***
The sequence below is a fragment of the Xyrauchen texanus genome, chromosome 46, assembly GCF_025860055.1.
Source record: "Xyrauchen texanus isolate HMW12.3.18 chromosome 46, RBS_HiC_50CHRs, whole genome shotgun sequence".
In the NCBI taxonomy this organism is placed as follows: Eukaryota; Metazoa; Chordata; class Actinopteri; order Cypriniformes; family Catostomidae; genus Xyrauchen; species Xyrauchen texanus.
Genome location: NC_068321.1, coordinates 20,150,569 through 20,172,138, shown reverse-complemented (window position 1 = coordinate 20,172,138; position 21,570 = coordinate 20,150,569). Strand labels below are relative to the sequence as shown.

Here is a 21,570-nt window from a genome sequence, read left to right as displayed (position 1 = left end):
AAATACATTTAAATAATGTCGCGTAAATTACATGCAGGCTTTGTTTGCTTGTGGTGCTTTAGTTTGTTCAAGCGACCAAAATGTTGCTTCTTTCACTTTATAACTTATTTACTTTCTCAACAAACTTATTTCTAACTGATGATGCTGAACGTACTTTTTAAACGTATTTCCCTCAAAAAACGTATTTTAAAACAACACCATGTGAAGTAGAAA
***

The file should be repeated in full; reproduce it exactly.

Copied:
The sequence below is a fragment of the Xyrauchen texanus genome, chromosome 46, assembly GCF_025860055.1.
Source record: "Xyrauchen texanus isolate HMW12.3.18 chromosome 46, RBS_HiC_50CHRs, whole genome shotgun sequence".
In the NCBI taxonomy this organism is placed as follows: Eukaryota; Metazoa; Chordata; class Actinopteri; order Cypriniformes; family Catostomidae; genus Xyrauchen; species Xyrauchen texanus.
Genome location: NC_068321.1, coordinates 20,150,569 through 20,172,138, shown reverse-complemented (window position 1 = coordinate 20,172,138; position 21,570 = coordinate 20,150,569). Strand labels below are relative to the sequence as shown.

Here is a 21,570-nt window from a genome sequence, read left to right as displayed (position 1 = left end):
AAATACATTTAAATAATGTCGCGTAAATTACATGCAGGCTTTGTTTGCTTGTGGTGCTTTAGTTTGTTCAAGCGACCAAAATGTTGCTTCTTTCACTTTATAACTTATTTACTTTCTCAACAAACTTATTTCTAACTGATGATGCTGAACGTACTTTTTAAACGTATTTCCCTCAAAAAACGTATTTTAAAACAACACCATGTGAAGTAGAAA